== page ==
The Internet of Things (IoT) has penetrated all sectors of the technological sphere at an accelerating pace. According to Gartner, by the end of 2016, 6.4 billion IoT connected devices will be used worldwide, and by 2020, this number will soar to 20.8 billion. This predicted increase is indicative of the importance IoT will have on innovation within the healthcare industry; specifically, medical devices.

IoT connected devices can deter illnesses and manage chronic disease, among other benefits.

There are numerous benefits surrounding the utilization of IoT in medical devices: enabling preventative care, home care, critical care response, and others. As medical device manufacturers, healthcare practitioners, and enthusiasts continue to embrace the benefits of technology in healthcare, it may be of interest, especially for medical device manufacturers, to explore the intersection of medical technology and IoT.

For medical device manufacturers to successfully enter and establish themselves in the new connected healthcare industry, it is imperative that they look beyond traditional forms of technological innovation. IoT for example, would be an avenue for consideration. Medical device manufacturers are uniquely positioned to be successful in this market, as they have a profound understanding of the regulatory process, critical applications, and patient risk. If they correctly integrate IoT in their next-generation devices within the regulatory environment, they will have a true market advantage.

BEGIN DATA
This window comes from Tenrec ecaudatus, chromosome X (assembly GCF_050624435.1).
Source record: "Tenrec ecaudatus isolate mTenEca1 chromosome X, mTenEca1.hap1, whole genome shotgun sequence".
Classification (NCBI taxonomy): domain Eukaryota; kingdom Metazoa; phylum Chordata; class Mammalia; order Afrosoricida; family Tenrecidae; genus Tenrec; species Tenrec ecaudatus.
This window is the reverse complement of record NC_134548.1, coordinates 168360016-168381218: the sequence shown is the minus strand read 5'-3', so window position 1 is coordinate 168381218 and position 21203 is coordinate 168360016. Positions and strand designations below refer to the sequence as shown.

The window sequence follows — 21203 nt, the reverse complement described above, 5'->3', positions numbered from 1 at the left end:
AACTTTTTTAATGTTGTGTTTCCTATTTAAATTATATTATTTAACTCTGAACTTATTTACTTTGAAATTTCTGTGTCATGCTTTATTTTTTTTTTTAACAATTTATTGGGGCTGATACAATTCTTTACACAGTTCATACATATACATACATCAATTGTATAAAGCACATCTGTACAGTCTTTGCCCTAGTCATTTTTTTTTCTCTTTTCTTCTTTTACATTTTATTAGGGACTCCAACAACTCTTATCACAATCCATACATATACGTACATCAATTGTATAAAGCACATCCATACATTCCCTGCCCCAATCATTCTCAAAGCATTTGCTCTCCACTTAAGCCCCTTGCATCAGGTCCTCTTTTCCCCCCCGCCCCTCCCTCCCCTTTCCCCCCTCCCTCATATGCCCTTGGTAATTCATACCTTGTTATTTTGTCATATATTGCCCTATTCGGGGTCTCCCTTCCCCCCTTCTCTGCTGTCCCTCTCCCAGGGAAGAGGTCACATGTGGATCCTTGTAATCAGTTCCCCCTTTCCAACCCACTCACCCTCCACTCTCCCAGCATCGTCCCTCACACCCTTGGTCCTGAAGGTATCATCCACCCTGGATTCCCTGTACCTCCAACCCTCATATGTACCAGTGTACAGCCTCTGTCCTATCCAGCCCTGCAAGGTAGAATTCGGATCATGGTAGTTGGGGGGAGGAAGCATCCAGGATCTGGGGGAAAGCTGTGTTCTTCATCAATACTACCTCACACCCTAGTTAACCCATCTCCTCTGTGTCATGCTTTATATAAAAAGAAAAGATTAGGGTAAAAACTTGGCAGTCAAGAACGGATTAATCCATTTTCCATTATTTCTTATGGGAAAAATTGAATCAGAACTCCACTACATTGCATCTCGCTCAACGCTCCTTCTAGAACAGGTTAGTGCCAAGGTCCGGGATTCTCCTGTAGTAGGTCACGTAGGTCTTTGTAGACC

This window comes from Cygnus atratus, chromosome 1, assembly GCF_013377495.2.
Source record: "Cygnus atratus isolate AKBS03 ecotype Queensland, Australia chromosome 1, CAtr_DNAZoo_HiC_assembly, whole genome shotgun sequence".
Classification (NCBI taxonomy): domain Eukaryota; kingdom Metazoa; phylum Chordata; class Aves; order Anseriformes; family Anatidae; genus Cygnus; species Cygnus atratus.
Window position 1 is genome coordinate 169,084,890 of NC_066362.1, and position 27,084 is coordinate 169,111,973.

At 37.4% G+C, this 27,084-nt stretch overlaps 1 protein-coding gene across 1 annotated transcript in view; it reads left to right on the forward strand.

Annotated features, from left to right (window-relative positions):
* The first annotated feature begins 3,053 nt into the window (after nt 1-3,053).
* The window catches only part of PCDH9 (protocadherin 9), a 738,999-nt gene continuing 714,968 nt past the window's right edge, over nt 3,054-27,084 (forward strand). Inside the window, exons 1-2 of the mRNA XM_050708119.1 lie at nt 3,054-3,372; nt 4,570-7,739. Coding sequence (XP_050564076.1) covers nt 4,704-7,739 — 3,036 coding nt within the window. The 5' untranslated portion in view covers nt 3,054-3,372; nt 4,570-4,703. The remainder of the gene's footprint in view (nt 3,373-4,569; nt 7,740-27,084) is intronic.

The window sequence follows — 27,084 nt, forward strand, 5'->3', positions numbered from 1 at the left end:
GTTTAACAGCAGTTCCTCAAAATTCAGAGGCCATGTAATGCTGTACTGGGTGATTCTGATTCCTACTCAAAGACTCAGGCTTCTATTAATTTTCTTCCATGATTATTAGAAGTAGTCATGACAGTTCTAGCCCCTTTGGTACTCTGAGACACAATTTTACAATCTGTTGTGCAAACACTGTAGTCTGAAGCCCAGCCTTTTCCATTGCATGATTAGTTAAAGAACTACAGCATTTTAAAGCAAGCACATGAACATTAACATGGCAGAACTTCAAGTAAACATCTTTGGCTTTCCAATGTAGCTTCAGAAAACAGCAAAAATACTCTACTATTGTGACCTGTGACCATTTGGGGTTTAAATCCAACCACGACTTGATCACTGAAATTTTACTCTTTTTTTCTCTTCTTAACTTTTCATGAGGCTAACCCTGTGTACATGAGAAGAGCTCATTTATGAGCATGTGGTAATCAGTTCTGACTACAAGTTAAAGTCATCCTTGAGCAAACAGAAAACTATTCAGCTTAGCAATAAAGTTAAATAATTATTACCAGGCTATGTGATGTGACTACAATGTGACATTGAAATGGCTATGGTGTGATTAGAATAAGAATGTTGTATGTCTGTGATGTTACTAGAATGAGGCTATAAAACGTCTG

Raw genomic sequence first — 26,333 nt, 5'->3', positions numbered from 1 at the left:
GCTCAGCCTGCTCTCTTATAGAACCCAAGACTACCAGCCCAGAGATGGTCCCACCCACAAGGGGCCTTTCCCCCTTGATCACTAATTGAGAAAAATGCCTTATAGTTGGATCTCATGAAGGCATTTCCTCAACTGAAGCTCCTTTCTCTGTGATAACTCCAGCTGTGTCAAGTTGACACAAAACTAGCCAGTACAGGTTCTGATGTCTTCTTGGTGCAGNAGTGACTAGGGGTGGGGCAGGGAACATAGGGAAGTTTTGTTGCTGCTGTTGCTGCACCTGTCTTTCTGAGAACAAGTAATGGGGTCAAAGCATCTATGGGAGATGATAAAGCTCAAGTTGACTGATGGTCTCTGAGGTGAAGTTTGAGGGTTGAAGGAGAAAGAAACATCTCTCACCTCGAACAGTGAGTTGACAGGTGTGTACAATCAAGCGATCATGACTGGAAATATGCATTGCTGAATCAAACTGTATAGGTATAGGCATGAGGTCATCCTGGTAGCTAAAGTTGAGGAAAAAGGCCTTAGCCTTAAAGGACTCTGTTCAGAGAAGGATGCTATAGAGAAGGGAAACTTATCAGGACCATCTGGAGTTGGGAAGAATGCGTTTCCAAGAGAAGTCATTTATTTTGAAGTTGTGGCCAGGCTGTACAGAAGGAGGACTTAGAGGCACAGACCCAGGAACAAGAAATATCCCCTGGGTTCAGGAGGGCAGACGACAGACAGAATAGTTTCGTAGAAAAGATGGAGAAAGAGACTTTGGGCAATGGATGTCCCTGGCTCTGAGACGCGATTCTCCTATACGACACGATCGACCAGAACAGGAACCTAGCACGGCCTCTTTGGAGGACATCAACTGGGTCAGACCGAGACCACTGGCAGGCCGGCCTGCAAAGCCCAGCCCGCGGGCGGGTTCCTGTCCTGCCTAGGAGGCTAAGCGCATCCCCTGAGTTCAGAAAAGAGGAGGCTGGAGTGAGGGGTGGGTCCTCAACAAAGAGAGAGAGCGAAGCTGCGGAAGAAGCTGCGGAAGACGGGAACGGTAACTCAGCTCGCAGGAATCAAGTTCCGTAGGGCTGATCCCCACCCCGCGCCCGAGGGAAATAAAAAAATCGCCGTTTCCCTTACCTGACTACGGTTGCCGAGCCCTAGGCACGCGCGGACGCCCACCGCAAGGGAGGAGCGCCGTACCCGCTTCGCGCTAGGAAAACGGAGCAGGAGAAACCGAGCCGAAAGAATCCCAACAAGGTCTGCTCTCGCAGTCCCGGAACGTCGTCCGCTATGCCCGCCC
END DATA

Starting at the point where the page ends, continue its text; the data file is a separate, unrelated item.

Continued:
IoT connected devices will enable a new generation of medical devices capable of transmitting data on an ongoing basis. Not only are there more dollars within the medical sector, but the industry can experience real-time response. With this innovation, feedback loops can be generated to engage healthcare professionals in a timely manner. Additionally, IoT will enable the medical community to perform deep data and data analytics, and ultimately produce cost-effectiveness within all these sectors.

IoT and Preventative Care

IoT connected devices will revolutionize the way healthcare is provided, especially in the area of preventative healthcare. According to the Centers for Disease Control (CDC), seven out of ten U.S. deaths are caused by chronic disease. Roughly half of the country's population is diagnosed with a chronic illness such as heart disease, cancer, diabetes, AIDS, or other ailments classified by the medical community as preventable. The increase in the number of individuals diagnosed with chronic illness is not necessarily because people are not interested in taking the steps to live a healthier life. The issue here is that people are not getting the feedback they need when they are proactive in making changes to their lifestyle. They have limited feedback on how the implemented changes are directly impacting their short- and long-term health goals. This sets up the individual for relapse and patient noncompliance, which costs $289 billion annually, according to the CDC.